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The Double Whammy: We Still Have Unsafe, Expensive Healthcare

It doesn't take a rocket scientist to draw the conclusion that we still have unsafe, expensive healthcare in the US, and right here in Memphis, when you read the headlines of recent reports:

AHRQ: Rate of Adverse Events in Medicare Cases "Disturbing"

Case 34-2010: A 65-Year Old Woman with an Incorrect Operation on the Left Hand

Surgery on Wrong Patients, Surgical Sites Persists, Study Finds 

Top 10 Most Costly, Frequent Medical Errors

These articles not only focus on the poor quality of our care and the impact on patients, which often includes death, but make it clear that poor quality results in excessive costs -- costs that were avoidable; costs that we as purchasers should not have had to pay. This cost is not minimal, it is significant with estimates at almost $20 billion per year in the U.S.

At the same time we see excessive, avoidable costs due to poor quality and unsafe care, we learn that right here in Memphis, we as a community spend approximately $121 million annually on potentially avoidable, primary care sensitive non-urgent care in our area emergency rooms (source: Healthy Memphis Common Table using estimates from the Center for Healthcare Economics at the Unviersity of Memphis).

I have just returned from the Annual Conference of the Naitonal Business Coalition on Health in Washington, D.C. This issue of poor quality and high cost was an underlying theme, even when hearing the latest on health reform. For example:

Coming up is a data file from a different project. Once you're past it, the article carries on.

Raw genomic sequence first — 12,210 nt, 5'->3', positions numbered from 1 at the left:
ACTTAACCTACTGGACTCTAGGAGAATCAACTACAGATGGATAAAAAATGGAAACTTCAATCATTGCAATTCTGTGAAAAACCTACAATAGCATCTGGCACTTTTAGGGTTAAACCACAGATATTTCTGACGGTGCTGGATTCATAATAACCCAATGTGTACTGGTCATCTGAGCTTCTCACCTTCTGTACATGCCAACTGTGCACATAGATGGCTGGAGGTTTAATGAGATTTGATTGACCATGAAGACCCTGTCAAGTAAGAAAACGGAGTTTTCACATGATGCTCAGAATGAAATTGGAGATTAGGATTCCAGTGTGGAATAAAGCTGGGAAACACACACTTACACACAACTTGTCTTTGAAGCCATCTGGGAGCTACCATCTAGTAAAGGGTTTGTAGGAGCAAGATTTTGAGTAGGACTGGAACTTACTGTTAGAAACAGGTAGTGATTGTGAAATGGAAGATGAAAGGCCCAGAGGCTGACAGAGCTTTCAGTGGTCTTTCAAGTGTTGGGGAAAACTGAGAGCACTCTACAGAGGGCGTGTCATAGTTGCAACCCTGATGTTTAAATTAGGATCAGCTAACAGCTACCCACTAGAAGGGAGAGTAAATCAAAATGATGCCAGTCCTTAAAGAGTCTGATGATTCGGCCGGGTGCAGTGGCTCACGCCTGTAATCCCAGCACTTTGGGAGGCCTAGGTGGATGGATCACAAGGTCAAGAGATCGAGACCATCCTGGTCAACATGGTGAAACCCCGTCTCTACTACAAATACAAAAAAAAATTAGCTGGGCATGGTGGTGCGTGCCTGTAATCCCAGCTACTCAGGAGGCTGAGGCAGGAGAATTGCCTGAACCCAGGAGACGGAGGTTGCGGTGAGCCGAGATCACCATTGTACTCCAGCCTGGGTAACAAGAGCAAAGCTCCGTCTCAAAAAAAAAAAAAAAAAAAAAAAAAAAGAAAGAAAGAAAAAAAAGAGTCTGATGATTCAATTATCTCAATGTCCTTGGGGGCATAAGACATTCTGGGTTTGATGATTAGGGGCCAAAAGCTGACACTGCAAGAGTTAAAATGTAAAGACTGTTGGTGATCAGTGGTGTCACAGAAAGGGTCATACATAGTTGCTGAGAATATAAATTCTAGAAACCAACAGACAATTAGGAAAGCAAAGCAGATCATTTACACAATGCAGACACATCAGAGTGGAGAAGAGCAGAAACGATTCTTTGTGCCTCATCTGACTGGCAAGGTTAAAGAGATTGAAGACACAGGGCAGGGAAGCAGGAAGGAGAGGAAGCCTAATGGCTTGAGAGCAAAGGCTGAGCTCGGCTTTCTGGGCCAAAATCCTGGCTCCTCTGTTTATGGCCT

Secretary of Health and Human Services, Kathleen Sebelius stated that the U.S. is not getting our money's worth from our healthcare spend

Richard Trumka, President of the AFL-CIO, said that it is time to stop focusing on how we share the cost of healthcare between employers and employees re: benefit design and aggresively address the underlying problem: poor quality, high cost, and waste in the health care delivery system.

But, what can we as purchasers do about this unacceptable situation? Here are actions we CAN take:

We can demand that Memphis hospitals adopt & implement The Leapfrog Group Never Events Policy. Not all of our Memphis hospitals have yet implemented this policy which includes hospitals and doctors apologizing for their errors. See Memphis hospital performance on this policy and prior blog post. MBGH is leading efforts in Memphis to implement this policy.

We can shine the light on those Memphis hospitals and physicians that are adopting the practice of "early dispute resolution" which can more quickly resolve medical error cases to both the satisfaction of patients and their families and the provider. Read an article on this approach. A workshop on early dispute resolution was held in Memphis on October 1, 2010.

We can change how we pay for care. Purchasers must push their health plans and the delivery system to align economic incentives with the outcomes we desire. Our current fee for service payment model actually financially rewards poor quality by paying twice, once for the mistake and once to fix the mistake. We pay for the waste, we pay for the avoidable emergency room visits. MBGH is representing Memphis-area purchasers in a community-wide effort through the Healthy Memphis Common Table as we grapple with how to change payment to get the system we want and deserve.

We can structure our benefit designs to motivate employees and their families to seek care at higher quality, less harmful, more efficient providers. Now this will take courage, as we have been hesitant to aggressively share this information with employees, but we must begin to do so as it is only right to share information we have on provider quality with employees. MBGH provides tools to help our members take this bold action.

So, there is much we can do and we need to step up the plate and do it! Make a 2011 New Year's Resolution to do your part in changing a broken system that too often delivers poor quality, wasteful care.

Posted by Cristie Travis at 8:18 AM

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